Why men should exercise for 20 minutes a day to live longer
Walking or biking for 20 minutes a day - no more, no less - has the greatest impact on lowering heart failure risk in men, according to a study in the Journal of the American College of Cardiology: Heart Failure. Researchers followed 33,012 men with an average age of 60 from the Cohort of Swedish Men from 1998 until 2012 - or first event of heart failure - to determine if physical activity was associated with heart failure risk. Overall, men who had the lowest and highest levels of physical activity had a higher risk of heart failure: 47 per cent and 51 per cent respectively, than men with a median level. When analysing the different types of physical activity, walking or bicycling for 20 minutes per day was associated with a 21 per cent lower risk of heart failure, the largest risk reduction. But recent active behaviour may play a more important role than past physical activity: men who were active at 30 years old but were inactive at the time of study enrolment did not have a decreased risk of heart failure.
Music during surgery reduces pain and anxiety
Listening to music before, during and after surgery reduces people's pain, anxiety and need for painkillers, finds a study in The Lancet. Led by Queen Mary University of London, the study team analysed 73 randomised controlled trials involving nearly 7,000 patients, to look at the impact of music on post-operative recovery, compared with standard care or other non-medical interventions such as massage. They confirmed the link between music in the operating theatre and a significant reduction in post-operative pain and anxiety, and the need for post-operative pain relief medication. Researchers analysed data on adult patients undergoing a variety of surgical procedures to any part of the body (excluding the central nervous system, head and neck because of potential hearing impairment). Choice of music, timing and duration varied in all the studies, and these factors made little difference to the outcome. Music was effective even when patients were under general anaesthetic. The team are following up this research with a pilot scheme of introducing music into operative settings at The Royal London Hospital, starting with women having caesarean sections and hysteroscopy.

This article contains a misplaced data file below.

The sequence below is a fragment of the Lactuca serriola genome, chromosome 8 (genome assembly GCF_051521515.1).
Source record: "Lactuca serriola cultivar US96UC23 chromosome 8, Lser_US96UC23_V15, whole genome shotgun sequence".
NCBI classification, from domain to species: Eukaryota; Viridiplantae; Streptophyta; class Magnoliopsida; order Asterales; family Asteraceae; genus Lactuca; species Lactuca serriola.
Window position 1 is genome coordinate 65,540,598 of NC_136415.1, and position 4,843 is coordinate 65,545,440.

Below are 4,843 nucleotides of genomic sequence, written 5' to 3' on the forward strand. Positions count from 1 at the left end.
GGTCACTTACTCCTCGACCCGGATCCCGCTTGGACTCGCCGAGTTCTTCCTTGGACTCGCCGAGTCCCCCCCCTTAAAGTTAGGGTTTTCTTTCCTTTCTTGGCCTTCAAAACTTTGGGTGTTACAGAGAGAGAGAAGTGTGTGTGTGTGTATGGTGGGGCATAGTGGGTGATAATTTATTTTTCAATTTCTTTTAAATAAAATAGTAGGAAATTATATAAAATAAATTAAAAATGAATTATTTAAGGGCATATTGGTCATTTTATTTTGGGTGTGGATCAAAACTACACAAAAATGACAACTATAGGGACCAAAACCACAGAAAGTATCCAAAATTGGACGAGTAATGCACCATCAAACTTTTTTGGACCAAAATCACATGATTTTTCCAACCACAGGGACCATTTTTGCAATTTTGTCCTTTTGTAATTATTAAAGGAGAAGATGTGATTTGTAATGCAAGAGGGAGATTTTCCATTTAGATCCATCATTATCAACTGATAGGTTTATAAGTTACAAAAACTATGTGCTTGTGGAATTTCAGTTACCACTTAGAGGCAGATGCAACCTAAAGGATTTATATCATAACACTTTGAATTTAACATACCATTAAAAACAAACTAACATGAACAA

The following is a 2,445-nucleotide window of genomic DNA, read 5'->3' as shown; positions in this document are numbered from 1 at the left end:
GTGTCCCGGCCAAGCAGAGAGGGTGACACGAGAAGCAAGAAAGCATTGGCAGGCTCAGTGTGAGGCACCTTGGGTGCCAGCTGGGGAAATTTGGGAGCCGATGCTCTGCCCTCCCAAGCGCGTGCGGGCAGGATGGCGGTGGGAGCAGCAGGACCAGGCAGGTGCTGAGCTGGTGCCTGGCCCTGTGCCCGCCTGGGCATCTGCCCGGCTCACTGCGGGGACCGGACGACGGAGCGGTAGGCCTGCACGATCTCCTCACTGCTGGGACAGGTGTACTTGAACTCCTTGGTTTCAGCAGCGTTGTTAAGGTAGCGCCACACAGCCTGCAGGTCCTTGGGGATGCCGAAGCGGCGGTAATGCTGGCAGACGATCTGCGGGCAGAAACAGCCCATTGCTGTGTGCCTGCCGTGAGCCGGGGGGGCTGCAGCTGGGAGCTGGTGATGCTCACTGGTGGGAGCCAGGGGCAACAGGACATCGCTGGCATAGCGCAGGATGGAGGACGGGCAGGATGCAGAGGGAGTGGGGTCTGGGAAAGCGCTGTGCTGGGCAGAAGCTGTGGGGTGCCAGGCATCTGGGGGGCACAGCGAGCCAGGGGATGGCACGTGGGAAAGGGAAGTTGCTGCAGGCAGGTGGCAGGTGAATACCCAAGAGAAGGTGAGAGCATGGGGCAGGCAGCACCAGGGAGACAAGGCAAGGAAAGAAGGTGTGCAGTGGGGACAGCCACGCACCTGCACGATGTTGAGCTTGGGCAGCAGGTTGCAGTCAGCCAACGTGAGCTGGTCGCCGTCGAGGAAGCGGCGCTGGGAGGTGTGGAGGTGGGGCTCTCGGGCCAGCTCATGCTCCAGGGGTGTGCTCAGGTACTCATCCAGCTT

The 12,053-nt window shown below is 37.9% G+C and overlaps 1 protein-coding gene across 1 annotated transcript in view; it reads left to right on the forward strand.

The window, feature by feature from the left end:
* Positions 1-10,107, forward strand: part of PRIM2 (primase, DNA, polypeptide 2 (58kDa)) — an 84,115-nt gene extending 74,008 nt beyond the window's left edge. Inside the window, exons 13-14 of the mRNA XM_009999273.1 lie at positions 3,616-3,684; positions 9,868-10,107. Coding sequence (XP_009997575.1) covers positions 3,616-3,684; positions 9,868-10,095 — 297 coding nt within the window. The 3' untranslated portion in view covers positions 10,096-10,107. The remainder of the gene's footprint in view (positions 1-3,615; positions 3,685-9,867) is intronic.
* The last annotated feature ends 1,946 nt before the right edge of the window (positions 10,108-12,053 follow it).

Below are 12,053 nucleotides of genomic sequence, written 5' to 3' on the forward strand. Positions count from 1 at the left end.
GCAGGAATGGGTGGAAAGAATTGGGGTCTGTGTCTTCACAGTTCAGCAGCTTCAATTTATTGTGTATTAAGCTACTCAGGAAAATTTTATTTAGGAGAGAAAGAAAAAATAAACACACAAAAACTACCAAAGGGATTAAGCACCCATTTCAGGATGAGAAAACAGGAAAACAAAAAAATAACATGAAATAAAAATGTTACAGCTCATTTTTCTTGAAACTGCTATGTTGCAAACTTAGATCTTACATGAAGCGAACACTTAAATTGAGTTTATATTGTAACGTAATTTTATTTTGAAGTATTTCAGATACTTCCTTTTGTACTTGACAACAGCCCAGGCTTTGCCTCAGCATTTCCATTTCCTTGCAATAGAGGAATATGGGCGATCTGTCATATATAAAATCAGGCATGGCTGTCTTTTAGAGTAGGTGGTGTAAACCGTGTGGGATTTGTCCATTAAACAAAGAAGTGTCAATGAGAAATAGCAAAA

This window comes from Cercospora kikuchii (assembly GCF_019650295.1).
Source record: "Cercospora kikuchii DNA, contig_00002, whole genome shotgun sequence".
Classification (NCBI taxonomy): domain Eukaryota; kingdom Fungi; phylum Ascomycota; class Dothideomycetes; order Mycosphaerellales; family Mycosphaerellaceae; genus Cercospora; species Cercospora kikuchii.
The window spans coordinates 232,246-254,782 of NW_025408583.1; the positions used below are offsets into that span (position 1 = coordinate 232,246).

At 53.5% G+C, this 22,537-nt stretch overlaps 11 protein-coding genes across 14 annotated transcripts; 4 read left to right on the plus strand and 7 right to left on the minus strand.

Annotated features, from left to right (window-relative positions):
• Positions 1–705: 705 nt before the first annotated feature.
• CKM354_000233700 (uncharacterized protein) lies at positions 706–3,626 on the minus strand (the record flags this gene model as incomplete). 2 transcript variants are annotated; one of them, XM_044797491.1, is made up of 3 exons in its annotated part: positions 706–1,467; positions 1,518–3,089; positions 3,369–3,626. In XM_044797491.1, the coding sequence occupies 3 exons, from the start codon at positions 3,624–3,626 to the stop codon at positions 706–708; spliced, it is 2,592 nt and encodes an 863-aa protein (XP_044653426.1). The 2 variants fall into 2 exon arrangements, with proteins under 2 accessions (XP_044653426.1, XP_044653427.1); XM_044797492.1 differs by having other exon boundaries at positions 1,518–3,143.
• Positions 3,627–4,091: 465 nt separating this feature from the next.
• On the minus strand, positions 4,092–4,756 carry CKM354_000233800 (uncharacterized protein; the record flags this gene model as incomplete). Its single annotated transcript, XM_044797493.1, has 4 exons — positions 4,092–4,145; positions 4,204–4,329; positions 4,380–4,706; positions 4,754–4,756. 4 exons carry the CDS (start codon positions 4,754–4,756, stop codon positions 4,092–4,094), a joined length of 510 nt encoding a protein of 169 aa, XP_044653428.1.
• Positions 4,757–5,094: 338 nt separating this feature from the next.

How urban grime can help boost the ozone layer
Natural sunlight triggers the release of smog-forming nitrogen oxide compounds from the grime that typically coats buildings, statues and other outdoor surfaces in urban areas, say University of Toronto scientists. "In our work, we are showing that there is the potential for significant recycling of nitrogen oxides into the atmosphere from grime, which could give rise to greater ozone creation," says researcher James Donaldson. Urban grime, according to Donaldson, is a mixture of thousands of chemical compounds spewed into the air by cars, factories and many other sources. Among these compounds are nitrogen oxides. Previous studies suggest that light can chemically convert nitrogen compounds into active forms that can return to the atmosphere. Based on a six-week field study in Leipzig, Germany, the researchers found that grime in shaded areas contained 10 per cent more nitrates than grime exposed to natural sunlight, which was consistent with their laboratory findings.